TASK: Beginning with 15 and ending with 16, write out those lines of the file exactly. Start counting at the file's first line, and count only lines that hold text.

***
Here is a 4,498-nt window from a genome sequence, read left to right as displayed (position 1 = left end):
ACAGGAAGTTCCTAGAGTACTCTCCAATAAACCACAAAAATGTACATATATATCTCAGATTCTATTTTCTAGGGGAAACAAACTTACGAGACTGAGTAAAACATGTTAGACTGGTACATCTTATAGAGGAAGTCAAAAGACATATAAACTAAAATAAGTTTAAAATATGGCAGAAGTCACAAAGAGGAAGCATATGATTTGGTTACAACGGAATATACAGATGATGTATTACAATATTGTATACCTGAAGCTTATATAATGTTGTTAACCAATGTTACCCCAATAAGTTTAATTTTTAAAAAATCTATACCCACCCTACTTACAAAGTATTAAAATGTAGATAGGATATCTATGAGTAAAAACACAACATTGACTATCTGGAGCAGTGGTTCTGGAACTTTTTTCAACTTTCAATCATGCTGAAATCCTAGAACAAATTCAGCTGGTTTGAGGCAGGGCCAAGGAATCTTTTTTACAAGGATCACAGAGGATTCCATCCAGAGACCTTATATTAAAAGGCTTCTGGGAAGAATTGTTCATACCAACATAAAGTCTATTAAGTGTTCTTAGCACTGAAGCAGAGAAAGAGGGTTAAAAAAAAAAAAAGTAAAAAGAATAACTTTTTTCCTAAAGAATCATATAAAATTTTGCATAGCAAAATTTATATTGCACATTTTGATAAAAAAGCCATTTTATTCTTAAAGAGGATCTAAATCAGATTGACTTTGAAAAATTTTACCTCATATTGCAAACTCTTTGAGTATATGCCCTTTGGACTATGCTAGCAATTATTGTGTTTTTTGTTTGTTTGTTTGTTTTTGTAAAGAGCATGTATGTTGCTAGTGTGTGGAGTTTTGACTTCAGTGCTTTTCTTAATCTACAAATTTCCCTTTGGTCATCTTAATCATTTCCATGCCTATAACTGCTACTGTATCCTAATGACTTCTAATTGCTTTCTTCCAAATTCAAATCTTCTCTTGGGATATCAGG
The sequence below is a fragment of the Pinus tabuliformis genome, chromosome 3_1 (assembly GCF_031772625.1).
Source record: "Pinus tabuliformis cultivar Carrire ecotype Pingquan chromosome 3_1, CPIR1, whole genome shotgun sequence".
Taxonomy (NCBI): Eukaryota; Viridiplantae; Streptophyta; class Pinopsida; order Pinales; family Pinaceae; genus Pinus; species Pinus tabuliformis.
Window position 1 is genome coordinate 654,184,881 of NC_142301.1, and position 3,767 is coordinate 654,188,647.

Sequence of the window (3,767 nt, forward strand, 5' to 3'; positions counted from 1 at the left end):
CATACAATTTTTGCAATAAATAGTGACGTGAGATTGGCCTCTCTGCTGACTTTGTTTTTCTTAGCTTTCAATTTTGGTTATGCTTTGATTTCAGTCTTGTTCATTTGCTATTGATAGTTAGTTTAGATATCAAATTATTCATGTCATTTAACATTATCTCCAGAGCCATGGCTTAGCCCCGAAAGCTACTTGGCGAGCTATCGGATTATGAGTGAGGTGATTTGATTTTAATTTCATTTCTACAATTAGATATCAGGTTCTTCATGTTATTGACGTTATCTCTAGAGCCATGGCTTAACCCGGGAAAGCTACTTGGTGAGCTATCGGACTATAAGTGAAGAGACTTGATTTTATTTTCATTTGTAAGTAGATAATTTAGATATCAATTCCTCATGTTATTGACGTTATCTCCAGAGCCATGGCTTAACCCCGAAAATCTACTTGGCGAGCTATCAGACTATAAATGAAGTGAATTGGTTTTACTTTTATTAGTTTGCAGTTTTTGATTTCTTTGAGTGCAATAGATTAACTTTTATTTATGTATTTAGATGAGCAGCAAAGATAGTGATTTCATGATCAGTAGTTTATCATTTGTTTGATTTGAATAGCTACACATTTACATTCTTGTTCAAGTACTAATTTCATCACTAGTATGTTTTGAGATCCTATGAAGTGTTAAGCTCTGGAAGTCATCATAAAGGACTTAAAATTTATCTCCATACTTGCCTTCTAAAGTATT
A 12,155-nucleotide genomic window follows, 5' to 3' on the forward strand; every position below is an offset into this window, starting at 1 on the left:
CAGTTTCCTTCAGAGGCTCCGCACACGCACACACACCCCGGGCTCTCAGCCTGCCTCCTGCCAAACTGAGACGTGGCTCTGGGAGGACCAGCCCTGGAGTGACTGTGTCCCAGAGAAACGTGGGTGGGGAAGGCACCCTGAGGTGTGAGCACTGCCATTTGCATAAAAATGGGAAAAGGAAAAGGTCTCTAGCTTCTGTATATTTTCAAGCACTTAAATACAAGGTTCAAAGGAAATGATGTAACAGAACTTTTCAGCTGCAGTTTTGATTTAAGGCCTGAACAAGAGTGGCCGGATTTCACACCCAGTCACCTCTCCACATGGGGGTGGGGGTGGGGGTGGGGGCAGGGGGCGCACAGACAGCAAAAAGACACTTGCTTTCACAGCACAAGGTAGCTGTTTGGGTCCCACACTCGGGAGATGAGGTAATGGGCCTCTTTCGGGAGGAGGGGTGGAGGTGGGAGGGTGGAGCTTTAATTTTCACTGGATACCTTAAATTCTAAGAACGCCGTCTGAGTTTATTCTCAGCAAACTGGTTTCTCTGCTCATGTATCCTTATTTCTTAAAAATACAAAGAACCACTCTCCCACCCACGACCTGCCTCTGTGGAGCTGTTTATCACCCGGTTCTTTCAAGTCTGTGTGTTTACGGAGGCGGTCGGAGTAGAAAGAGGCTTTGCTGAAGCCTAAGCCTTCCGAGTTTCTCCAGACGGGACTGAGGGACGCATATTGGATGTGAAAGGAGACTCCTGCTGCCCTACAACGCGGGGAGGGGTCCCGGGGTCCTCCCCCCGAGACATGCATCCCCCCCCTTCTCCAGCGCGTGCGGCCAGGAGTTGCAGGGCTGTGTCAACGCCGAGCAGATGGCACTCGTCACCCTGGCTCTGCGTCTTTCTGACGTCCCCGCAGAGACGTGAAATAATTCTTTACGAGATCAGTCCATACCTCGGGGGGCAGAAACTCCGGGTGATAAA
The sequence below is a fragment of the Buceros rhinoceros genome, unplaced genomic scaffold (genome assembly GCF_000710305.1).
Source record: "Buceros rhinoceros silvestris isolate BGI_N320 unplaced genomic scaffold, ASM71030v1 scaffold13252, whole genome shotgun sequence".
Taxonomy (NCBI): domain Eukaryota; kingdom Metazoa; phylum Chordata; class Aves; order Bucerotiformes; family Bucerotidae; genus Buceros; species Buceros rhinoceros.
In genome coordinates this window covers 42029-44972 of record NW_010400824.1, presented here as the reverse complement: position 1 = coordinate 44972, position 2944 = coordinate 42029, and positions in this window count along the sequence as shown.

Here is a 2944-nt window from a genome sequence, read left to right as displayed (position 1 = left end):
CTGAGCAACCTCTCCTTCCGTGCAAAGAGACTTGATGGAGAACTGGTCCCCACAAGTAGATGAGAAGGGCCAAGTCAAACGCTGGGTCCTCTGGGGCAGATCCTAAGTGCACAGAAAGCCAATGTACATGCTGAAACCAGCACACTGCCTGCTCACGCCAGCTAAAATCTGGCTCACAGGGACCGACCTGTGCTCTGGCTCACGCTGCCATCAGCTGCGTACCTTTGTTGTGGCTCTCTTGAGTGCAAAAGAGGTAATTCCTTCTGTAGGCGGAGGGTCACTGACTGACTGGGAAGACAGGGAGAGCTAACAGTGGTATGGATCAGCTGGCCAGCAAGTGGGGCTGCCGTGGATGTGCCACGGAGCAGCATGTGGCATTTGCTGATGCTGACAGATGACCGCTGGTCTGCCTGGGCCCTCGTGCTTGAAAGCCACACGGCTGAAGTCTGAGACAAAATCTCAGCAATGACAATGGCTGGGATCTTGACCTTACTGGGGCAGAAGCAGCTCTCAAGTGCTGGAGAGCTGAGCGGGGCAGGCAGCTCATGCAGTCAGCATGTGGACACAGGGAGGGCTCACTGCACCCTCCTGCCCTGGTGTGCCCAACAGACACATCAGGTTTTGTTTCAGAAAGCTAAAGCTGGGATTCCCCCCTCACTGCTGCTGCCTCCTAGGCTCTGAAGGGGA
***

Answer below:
Here is a 2944-nt window from a genome sequence, read left to right as displayed (position 1 = left end):
CTGAGCAACCTCTCCTTCCGTGCAAAGAGACTTGATGGAGAACTGGTCCCCACAAGTAGATGAGAAGGGCCAAGTCAAACGCTGGGTCCTCTGGGGCAGATCCTAAGTGCACAGAAAGCCAATGTACATGCTGAAACCAGCACACTGCCTGCTCACGCCAGCTAAAATCTGGCTCACAGGGACCGACCTGTGCTCTGGCTCACGCTGCCATCAGCTGCGTACCTTTGTTGTGGCTCTCTTGAGTGCAAAAGAGGTAATTCCTTCTGTAGGCGGAGGGTCACTGACTGACTGGGAAGACAGGGAGAGCTAACAGTGGTATGGATCAGCTGGCCAGCAAGTGGGGCTGCCGTGGATGTGCCACGGAGCAGCATGTGGCATTTGCTGATGCTGACAGATGACCGCTGGTCTGCCTGGGCCCTCGTGCTTGAAAGCCACACGGCTGAAGTCTGAGACAAAATCTCAGCAATGACAATGGCTGGGATCTTGACCTTACTGGGGCAGAAGCAGCTCTCAAGTGCTGGAGAGCTGAGCGGGGCAGGCAGCTCATGCAGTCAGCATGTGGACACAGGGAGGGCTCACTGCACCCTCCTGCCCTGGTGTGCCCAACAGACACATCAGGTTTTGTTTCAGAAAGCTAAAGCTGGGATTCCCCCCTCACTGCTGCTGCCTCCTAGGCTCTGAAGGGGA